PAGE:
In other words, not all hypes have turned out to be beneficial for the customer. Millions of customers are still waiting for the rich content on the Internet that is enabled by and runs so much faster on the Netburst architecture...


CHAPTER 1: The brakes on CPU power
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  • WhoBeDaPlaya - Thursday, February 10, 2005 - link

    Ain't no way you can get those repeaters out of there - that's already the optimum solution for driving the large load (interconnect). It probably equalizes the stage effort required (you can work out the math and find that for multi-stage logic, the optimal config is that each stage has the exact same effort level). Eg. instead of driving an interconnect with a "unit" inverter, it might be more feasible to drive it with a chain of them, each with different fan in/out. Repeater insertion is tricky and (as far as I know) can't readily be automated.

    Interconnects are getting to tbe point where traversal of a die diagonally can take multiple clock cycles. Some folks are suggesting that a pipelined approach could be extended to interconnects, esp. clock trees. But the most fun problem (for me at least :P) is the handling of inductance extraction - how in the h*ll do you model it accurately? High-speed digital design == Analog design. Long live analog / mixed-signal VLSI designers :P
    Reply
  • fitten - Thursday, February 10, 2005 - link

    [quote]Well-written multicore-aware code should have the number of cores as a _variable_, so you just set it to 1 on a uniprocessor platform.[/quote]

    Sometimes parallel algorithms aren't very good for serial execution. In these cases, you may actually have one algorithm for multiple processors and another algorithm for a single processor.

    [quote]So, if Intel were to use less repeaters the heat output could be lowered significantly. [/quote]

    Well... I'm sure the Intel engineers didn't just up-and-say one day, "Hey, I know something cool to do... let's put some more repeaters into the core." I'm sure there's a reason for them being in there. It would probably take a bit of redesign to get the repeaters out. (I'm pretty sure this is what you meant, but I just wanted to clarify that stuff like repeaters aren't just put into a CPU for no reason. Things like repeaters are put in because there wasn't a more viable solution to some signalling problem that's there.)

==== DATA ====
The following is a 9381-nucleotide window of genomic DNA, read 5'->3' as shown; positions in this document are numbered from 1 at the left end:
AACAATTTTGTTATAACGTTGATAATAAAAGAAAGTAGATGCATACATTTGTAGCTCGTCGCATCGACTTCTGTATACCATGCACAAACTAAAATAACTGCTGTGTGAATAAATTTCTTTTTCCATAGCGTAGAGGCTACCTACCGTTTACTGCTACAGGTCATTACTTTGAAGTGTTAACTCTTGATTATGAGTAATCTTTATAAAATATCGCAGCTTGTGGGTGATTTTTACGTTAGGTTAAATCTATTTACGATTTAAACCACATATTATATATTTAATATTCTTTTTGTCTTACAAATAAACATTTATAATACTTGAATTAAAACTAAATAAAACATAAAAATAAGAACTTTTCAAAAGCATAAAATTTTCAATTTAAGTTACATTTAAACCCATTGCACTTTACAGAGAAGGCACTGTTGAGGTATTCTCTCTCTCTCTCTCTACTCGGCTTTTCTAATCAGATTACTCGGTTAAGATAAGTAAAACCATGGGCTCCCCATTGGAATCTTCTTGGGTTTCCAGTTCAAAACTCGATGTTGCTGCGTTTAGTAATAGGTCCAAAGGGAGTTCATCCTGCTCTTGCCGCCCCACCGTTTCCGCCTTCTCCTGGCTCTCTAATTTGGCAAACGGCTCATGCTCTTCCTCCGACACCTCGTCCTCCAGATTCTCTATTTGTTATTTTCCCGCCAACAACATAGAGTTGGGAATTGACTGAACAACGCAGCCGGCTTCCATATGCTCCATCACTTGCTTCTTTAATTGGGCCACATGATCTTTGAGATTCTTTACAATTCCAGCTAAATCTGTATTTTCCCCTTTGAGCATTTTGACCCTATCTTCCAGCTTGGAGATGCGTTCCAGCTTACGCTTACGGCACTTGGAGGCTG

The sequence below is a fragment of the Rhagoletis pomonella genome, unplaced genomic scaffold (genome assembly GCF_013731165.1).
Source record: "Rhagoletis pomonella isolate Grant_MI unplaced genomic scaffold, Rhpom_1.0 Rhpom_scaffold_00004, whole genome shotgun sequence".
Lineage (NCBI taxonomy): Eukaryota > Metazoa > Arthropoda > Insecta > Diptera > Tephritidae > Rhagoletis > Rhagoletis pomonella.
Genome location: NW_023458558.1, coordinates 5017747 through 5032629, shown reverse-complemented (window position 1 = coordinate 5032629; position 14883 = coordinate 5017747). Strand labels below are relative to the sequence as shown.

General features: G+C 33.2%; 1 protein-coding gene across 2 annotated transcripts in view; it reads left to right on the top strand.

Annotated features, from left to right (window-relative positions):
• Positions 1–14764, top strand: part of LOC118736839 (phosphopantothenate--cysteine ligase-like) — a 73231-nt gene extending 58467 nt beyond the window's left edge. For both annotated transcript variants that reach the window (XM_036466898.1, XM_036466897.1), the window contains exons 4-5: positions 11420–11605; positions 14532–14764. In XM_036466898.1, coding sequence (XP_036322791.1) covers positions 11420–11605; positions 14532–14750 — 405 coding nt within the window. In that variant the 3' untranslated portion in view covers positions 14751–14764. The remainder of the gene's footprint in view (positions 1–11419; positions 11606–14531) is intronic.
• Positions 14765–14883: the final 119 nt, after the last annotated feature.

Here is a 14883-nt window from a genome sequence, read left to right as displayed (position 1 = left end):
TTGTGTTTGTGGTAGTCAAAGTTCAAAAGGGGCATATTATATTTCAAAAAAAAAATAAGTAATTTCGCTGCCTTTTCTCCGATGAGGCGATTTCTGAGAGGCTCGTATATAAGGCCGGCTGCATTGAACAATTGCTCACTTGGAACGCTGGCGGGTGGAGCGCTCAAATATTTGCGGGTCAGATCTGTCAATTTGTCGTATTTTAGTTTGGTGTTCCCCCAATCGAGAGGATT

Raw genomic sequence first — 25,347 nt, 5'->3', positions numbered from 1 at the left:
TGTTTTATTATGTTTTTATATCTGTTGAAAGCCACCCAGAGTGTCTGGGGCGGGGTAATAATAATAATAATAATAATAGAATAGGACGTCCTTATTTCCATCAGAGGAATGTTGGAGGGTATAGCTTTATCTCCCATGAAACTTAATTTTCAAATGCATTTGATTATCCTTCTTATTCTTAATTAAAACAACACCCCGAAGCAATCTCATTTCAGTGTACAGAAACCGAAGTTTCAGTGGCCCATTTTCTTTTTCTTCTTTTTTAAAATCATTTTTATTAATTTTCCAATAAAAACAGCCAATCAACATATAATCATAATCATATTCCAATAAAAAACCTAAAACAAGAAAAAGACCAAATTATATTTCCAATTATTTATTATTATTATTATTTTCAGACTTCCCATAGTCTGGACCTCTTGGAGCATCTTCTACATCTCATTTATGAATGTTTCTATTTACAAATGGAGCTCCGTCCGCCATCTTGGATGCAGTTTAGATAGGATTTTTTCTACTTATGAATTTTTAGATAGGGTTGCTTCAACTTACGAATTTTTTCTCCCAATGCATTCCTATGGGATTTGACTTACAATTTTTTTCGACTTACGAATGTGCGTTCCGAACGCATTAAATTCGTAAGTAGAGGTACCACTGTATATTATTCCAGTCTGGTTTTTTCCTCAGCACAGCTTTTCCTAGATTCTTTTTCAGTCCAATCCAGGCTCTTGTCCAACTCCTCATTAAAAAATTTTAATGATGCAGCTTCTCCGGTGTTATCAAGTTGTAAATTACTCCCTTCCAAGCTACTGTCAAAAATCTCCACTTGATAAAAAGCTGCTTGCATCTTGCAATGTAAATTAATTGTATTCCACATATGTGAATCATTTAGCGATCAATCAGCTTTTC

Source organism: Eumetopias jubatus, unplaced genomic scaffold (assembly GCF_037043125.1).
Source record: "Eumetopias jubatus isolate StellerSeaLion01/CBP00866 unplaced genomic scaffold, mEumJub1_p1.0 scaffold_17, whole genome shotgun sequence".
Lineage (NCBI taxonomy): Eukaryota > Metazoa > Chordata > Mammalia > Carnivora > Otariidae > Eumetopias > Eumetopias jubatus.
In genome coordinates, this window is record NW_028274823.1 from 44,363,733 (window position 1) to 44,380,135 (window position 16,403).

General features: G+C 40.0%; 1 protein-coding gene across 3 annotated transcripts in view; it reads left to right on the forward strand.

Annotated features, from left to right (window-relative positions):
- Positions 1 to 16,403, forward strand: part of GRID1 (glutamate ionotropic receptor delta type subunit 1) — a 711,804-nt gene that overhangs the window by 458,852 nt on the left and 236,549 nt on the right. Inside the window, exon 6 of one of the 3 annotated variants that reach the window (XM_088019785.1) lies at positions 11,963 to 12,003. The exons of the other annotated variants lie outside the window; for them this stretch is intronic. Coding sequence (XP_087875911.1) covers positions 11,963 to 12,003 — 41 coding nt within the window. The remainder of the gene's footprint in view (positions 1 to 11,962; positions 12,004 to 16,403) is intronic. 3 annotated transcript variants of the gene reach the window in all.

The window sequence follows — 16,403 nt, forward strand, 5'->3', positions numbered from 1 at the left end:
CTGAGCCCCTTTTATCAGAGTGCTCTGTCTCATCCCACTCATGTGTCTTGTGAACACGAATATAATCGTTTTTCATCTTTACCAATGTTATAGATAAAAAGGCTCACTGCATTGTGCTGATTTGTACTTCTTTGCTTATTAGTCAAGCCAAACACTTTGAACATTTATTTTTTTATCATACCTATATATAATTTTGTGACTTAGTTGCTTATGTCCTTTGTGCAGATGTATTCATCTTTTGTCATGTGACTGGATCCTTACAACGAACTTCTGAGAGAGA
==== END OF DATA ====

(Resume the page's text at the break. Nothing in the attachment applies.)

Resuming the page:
Reply
  • sphinx - Thursday, February 10, 2005 - link

    So, the reason for the Prescott's shortcomings is the use of too many repeaters as shown in the image of the Itanium 2. If I remember correctly, the article said that the repeaters were using too much power as well. So, if Intel were to use less repeaters the heat output could be lowered significantly. Reply
  • AtaStrumf - Thursday, February 10, 2005 - link

    Nice article and pretty easy to understand as well. I'm happy to hear that there may still be hope for controlling the power leakage, because without it I just can't see anybody getting beyond 65 nm, since even 65 nm will, without improvements, leak almost 3 times as much power as 90nm does now.

    Anxiously waiting for E0 A64 to see what AMD has managed to cook up.
    Reply
  • mickyb - Wednesday, February 09, 2005 - link

    There are plenty of multi-threaded apps out there. I am not sure pure single threaded apps exist any more outside of "Hello World" and some old Cobol/FORTRAN ports that are on floppy.

    Quake and UT have been multi-threaded for a while. Quake was multi-threaded when I had a dual Pentium pro. There were even benchmarks. The benefits seen with hyper-threading also show that many apps are multi-threaded. The performance gain was negligible due to the graphics drivers and OpenGL/DirectX not being thread optimized. I am sure that has been worked out by now.

    Multi-threading is not all about making use of multiple CPUs. There are many conditions where a program would be stopped dead in its tracks waiting for a response from some outside program or hardware device. You can solve this with events, multi-process, multi-threading, call-backs, etc. Goal wise, they are related. In the Winders world, threading is the method of choice.